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It’s Baaaaaaack!!!

[ 155 ] November 13, 2014 |

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What does Republican control of both houses of Congress mean? Many things of course. But one of them might be yet another push to open the Yucca Mountain nuclear storage facility in Nevada. And really, what could go wrong?

The key design element in question is something the Energy Department calls a “drip shield.” This is a kind of massive, corrosion-resistant titanium alloy mailbox that is supposed to sit over each of the thousands of waste canisters in Yucca Mountain’s underground tunnels. In NRC’s definition, it is designed “to prevent seepage water from directly dripping onto the waste package outer surface.”

The name drip shield itself is a giveaway that there is a water problem at Yucca Mountain. There is indeed a lot more water, and it is flowing faster, than the Energy Department imagined when it picked the site, which is why it added the drip shield to the original design. Without the titanium shields, dripping water would corrode the waste canisters placed in the repository and release radioactive waste, and the moving underground water would carry it to the nearby environment. Using the corrosion data in the Energy Department’s license application, one can calculate that this corrosion would take not the “million years” cited by Mr. Shimkus, but about 1,000 years.

Although the Energy Department has included the drip shields as part of the repository design, and NRC has accepted them for license-review purposes, the Energy Department doesn’t actually plan to install the shields until at least 100 years after the waste goes in. Presumably, this delay is based on financial considerations; installing the shields early in the project would add hugely to the repository’s cost and thus threaten its funding prospects in Congress. If you look more closely into the situation, you can’t escape the conclusion that it is highly implausible that the drip shields will ever be installed. In fact, as a practical matter, it may not even be physically possible to install them.

A 100 year delay? Well, what harm is there in that? Surely on top of everything else, the geopolitical situation will be precisely as stable as today, if not more so! Still…

According to Energy Department’s plan, after the radioactive waste canisters are placed in the repository tunnels, the site would receive minimal attention for many decades. After a hundred years or so, before the repository was permanently closed, the Energy Department would install the protective drip shields. So it says. Because of the radioactive underground environment, it would take highly specialized robotic equipment to install the shields with the required precision. None of this equipment has been designed, or even thought through.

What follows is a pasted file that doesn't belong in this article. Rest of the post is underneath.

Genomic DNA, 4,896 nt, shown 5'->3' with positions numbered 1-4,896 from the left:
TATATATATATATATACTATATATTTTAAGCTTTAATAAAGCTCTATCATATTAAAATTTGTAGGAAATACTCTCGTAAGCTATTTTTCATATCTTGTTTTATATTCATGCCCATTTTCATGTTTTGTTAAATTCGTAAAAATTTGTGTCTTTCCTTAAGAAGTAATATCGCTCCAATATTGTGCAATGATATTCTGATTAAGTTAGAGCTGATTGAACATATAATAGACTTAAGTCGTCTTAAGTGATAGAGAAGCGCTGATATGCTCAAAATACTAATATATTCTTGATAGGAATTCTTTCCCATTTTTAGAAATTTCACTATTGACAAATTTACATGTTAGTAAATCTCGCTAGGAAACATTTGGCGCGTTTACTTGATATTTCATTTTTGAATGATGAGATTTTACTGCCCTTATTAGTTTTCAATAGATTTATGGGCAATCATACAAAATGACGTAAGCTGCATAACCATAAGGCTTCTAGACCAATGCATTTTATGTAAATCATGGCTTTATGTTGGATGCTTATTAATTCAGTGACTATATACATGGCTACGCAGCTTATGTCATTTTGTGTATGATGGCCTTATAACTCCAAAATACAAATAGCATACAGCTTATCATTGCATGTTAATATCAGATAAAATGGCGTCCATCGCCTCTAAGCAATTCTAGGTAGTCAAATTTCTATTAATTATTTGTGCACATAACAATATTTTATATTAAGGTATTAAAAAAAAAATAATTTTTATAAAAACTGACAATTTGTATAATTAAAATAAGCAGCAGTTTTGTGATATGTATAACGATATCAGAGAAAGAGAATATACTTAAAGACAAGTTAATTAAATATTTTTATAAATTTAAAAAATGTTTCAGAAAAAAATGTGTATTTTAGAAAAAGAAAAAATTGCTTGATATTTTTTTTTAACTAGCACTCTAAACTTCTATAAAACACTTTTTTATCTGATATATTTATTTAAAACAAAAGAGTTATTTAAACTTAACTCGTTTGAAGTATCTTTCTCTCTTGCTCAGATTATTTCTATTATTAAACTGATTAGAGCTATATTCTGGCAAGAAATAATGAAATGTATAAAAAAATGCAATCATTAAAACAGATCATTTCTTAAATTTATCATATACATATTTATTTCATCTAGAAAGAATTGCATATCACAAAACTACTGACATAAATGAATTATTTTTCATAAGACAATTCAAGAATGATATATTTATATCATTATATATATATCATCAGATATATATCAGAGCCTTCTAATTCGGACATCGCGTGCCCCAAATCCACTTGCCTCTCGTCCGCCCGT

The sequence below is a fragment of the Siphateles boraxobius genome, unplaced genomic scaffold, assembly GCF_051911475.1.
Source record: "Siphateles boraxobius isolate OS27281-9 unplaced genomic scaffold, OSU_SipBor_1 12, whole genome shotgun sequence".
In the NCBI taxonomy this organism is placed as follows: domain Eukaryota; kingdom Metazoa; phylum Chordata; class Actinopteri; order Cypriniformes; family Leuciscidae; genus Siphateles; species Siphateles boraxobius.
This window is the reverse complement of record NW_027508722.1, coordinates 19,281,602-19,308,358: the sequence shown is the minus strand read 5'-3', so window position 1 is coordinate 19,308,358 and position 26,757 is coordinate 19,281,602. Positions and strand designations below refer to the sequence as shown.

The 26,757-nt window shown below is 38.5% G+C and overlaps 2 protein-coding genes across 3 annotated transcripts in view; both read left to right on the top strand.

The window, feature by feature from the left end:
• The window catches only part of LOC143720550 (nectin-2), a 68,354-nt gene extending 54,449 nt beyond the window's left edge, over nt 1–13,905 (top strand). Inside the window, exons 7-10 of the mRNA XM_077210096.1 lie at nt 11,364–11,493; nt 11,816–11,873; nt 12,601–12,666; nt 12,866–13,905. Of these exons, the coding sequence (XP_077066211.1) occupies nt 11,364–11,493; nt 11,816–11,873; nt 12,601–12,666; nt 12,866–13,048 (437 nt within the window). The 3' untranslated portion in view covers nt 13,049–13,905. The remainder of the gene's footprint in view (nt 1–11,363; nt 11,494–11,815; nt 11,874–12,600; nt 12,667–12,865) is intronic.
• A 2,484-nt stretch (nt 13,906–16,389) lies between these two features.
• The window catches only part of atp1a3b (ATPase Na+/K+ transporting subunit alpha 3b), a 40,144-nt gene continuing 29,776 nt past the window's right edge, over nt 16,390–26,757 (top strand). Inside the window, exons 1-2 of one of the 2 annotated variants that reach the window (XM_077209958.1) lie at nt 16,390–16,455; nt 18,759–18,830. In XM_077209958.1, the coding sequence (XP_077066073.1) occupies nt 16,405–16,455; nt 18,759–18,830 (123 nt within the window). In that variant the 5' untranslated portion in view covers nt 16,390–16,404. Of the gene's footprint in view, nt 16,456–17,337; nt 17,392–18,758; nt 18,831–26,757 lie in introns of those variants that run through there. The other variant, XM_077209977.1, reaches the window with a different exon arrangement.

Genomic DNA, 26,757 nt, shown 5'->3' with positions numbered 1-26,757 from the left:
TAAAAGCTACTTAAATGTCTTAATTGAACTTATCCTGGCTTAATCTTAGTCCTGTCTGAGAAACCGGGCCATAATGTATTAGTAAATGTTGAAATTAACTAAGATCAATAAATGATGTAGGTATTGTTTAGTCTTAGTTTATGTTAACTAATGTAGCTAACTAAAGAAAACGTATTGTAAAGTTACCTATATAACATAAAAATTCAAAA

Realistically, a century into the project, the underground tunnels would have deteriorated considerably and collapsed in part. Dust would sharply limit visibility. The tunnels would have to be cleared of rubble for a remotely operated underground rail system to transport robotic equipment and the five-ton drip shields to the waste canisters. The shields would then have to be installed end-to-end, so as to form a continuous metal cover inside the tunnels, obviously a delicate, complex, and extremely expensive operation. Is it reasonable to believe that after 100 years, with the nuclear waste in the repository long out of the public mind, that Congress would appropriate enormous sums of money for the Energy Department to go back into the tunnels to install the shields? Can we really rely on an agency that hasn’t yet cleaned up a nationwide radioactive mess that dates from World War II to keep a promise that it will do something a century into the future? Will there even be an Energy Department in 100 years?

This is one of many reasons why there is no room for nuclear energy in our future. As Alan Weisman discusses, building nuclear power plants assumes a forever of continued electrical production because if that power goes out long enough for the backup generators to run out, every single nuclear power plant in the world turns into a situation worse than Chernobyl. Then there is the storage issue that the U.S. certainly has never dealt with, as we see with the Yucca Mountain problems. Nuclear power is a bad idea.

Delinquent Coal Owners

[ 27 ] November 13, 2014 |

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The coal industry has never cared about keeping workers alive. It still doesn’t. And even when the companies are fined for their horrible workplace safety, some just refuse to pay, as this excellent NPR piece shows. In 2014, the regulatory system is too weak to do anything about that. This just gives mine operators more incentives to ignore these problems and let workers die. Congress could strengthen the regulatory laws to provide real punishment for these companies. But there’s no way Republicans are going to do that. Because they don’t care about dead workers.

The Creeks of San Francisco

[ 18 ] November 13, 2014 |

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Almost all of our cities are built on top of prexisting waterways that now “flow” under our feet and roads. The water is still largely there but it’s subsumed in the concrete and pavement. We don’t even think about it. San Francisco is trying to change that through this project that will paint the streets of the city where the water used to flow.

Pizza Meow

[ 33 ] November 12, 2014 |

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When was the last time you thought about Totino’s frozen pizza? When you were 16 and hated good food? Me too. That’s some nasty “pizza.” And other frozen pizza-like products. But I have to give them credit–their tumblr is seriously amazeballs. Like there’s some great drugs floating around Totino’s corporate headquarters amazeballs. Whoever is running this thing is pretty good at their job. I mean, it’s sure as hell not going to make me buy their product. But I’ll probably keep checking the tumblr.